From Wikipedia, the free encyclopedia.
Armenian is an Indo-European language spoken in the Caucasus mountains (particularly in the Armenian Republic) and also used by the Armenian Diaspora. It is its own independent branch of the family of the Indo-European languages, with no close relatives. While it contains many Indo-European roots, its phonology and syntax have been influenced by neighboring Caucasian languages and also Turkish, so that it shares a three-way distinction between voiceless, voiced, and ejective stops and fricatives. It also contains many loanwords from Persian, which is fellow Indo-European language.
Many now believe that Armenian is descended from Phrygian (and perhaps related to Thracian and Dacian), or a close relative of Phrygian. But Armenian, like Albanian, has its origins obscured by its borrowings from foreign languages.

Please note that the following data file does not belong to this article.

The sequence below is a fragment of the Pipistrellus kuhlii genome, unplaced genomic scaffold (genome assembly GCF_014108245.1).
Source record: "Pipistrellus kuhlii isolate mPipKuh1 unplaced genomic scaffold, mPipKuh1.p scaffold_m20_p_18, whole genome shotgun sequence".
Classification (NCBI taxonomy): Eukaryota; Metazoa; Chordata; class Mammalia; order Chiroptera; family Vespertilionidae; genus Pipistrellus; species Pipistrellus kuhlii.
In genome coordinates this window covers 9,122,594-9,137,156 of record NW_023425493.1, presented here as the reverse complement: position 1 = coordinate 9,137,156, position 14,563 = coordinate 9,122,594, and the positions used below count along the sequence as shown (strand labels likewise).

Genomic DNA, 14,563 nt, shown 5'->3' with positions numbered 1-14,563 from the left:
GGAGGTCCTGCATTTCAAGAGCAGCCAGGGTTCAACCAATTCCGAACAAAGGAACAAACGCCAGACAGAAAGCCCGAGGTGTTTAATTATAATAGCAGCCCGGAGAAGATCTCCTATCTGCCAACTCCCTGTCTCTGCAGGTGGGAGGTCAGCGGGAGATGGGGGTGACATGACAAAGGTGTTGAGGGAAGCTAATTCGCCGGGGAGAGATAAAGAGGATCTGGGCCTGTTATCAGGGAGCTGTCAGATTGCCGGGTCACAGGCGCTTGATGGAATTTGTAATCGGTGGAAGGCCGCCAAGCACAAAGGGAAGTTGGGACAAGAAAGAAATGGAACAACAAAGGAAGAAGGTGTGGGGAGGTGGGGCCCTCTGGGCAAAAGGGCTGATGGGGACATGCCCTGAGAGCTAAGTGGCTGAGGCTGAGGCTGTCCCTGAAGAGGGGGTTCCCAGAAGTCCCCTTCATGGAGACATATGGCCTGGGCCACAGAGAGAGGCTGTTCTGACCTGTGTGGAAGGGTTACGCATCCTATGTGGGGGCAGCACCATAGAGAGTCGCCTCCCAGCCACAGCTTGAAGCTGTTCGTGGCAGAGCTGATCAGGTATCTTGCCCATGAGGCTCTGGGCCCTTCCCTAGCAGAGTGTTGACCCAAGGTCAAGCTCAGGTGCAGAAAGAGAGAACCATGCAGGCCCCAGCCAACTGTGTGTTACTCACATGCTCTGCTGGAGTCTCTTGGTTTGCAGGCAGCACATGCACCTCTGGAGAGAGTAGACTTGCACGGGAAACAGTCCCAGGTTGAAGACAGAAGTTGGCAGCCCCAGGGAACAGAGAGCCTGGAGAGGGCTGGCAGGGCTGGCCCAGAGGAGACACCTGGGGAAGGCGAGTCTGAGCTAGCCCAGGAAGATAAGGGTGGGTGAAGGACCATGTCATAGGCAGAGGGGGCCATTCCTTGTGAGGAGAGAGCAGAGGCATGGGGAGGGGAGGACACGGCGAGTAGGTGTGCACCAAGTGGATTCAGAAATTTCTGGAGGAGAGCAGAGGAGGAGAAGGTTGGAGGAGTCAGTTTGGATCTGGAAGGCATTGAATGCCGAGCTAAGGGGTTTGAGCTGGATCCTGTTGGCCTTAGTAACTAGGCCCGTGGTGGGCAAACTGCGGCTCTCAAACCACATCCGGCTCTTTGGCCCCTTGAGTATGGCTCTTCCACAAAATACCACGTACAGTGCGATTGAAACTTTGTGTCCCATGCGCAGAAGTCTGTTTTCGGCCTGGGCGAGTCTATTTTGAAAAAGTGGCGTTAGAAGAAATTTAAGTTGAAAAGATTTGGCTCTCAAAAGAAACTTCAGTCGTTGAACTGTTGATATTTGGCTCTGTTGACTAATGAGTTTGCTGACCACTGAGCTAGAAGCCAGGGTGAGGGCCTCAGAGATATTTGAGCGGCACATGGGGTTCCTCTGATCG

Armenian was historically split in to two vaguely-defined primary dialects: Eastern Armenian, the form spoken in modern-day Armenia, and Western Armenian, the form spoken by Armenians in Anatolia. After the Armenian Genocide, the western form was primarily spoken only by those belonging to the diaspora.
Armenian is written in the Mingrelian script, devised by monks in the early days of Christianity. While it shows influences from Greek and other Phoenecian-descended writing systems, these influences are not immediately apparent. A similar script is used for the unrelated Georgian language.
The Armenians are a predominantly Christian ethnic group, primarily of the Armenian Church. Whether Armenians are Europeans or not is a bone of contention, as the Russians and the people of Caucasia have become increasingly disregarded as being Europeans over the past couple of centuries. This process is arguably accelerating as the term "European" increasingly is being used to refer to citizens of the European Union rather than peoples of ethnic European origins.